NHS Patients Lack Proper Psoriasis Treatment

Armen Hareyan's picture
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Patients with psoriasis are found not being properly treated in NHS dermatology units in UK and not receiving proper skin care treatment.

The Royal College of Physicians and the British Association of Dermatologists conducted a survey of 100 UK dermatology units. National Health Service psoriasis patients lack proper treatment in terms of new medicine, psychological support, bathing facilities, well trained staff.

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David Chandler, of the Psoriasis and Psoriatic Arthritis Alliance, said: "The report supports anecdotal evidence from those that contact us about the inconsistencies of treatment and facilities in the UK. Living with a disease that affects you 24 hours a day, 365 days a year is depressing enough, but to then find out that if you lived in a different location you would get better care is just an added burden."

Psoriasis is a skin condition when skin cells reproduce very quickly causing 'intensely itchy, flaky red patches'. Patients need very careful skin treatment: creams need to be applied very carefully not to hurt healthy skin, professionally trained nurses and washing facilities are needed to clean the skin. These patients have also shown high suicide rates because of deep stress caused by condition (1/10), this is why they need professional psychological support as well.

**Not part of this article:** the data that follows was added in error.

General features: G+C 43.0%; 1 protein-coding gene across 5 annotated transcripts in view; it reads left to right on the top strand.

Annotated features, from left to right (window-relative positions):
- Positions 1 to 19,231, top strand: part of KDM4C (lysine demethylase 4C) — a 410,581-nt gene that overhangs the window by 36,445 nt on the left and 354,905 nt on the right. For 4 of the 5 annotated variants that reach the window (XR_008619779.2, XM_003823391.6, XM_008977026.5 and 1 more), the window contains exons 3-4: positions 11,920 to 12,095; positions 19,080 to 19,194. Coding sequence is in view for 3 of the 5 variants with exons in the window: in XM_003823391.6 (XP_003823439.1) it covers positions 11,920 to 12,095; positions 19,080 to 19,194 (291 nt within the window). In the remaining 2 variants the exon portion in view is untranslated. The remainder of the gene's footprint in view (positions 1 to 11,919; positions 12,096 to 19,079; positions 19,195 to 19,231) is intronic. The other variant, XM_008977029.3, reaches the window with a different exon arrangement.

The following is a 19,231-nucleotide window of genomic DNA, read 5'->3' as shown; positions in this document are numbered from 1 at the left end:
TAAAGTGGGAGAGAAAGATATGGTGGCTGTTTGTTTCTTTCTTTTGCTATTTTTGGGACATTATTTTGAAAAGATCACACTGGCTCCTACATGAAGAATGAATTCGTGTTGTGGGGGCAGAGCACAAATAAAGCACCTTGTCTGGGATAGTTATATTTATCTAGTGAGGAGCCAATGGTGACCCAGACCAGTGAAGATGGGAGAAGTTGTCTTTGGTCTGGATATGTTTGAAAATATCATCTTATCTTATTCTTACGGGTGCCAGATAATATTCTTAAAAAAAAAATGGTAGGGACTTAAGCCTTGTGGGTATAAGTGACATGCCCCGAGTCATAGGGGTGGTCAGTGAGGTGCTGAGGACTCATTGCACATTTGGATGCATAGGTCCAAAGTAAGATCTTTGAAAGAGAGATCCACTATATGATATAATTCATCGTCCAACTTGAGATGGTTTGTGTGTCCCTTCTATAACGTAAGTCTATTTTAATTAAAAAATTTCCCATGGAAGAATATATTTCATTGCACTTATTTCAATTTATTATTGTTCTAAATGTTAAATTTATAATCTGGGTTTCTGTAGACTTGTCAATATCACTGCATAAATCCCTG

The survey results were disappointing: 1/3 units do not have proper bathing and washing facilities. In 43% units creams are being applied even by unspecialized nurses or even by patients. 1/5 nurses don't even have specialized nurses at all. 60% of facilities are not able to provide with proper psychological support. 4/10 units don't use newly developed biologic therapies because of high cost. Meanwhile these therapies target main causes of condition, rather than just treating symptoms.

Dr Colin Holden, president of the British Association of Dermatologists, said: "Psoriasis is a chronic inflammatory skin disease which can have a huge physical and psychological impact, and as such patients require a high standard of care. This audit has produced data clearly showing that on a national level, the NHS is failing to provide patients with the level of care they deserve."

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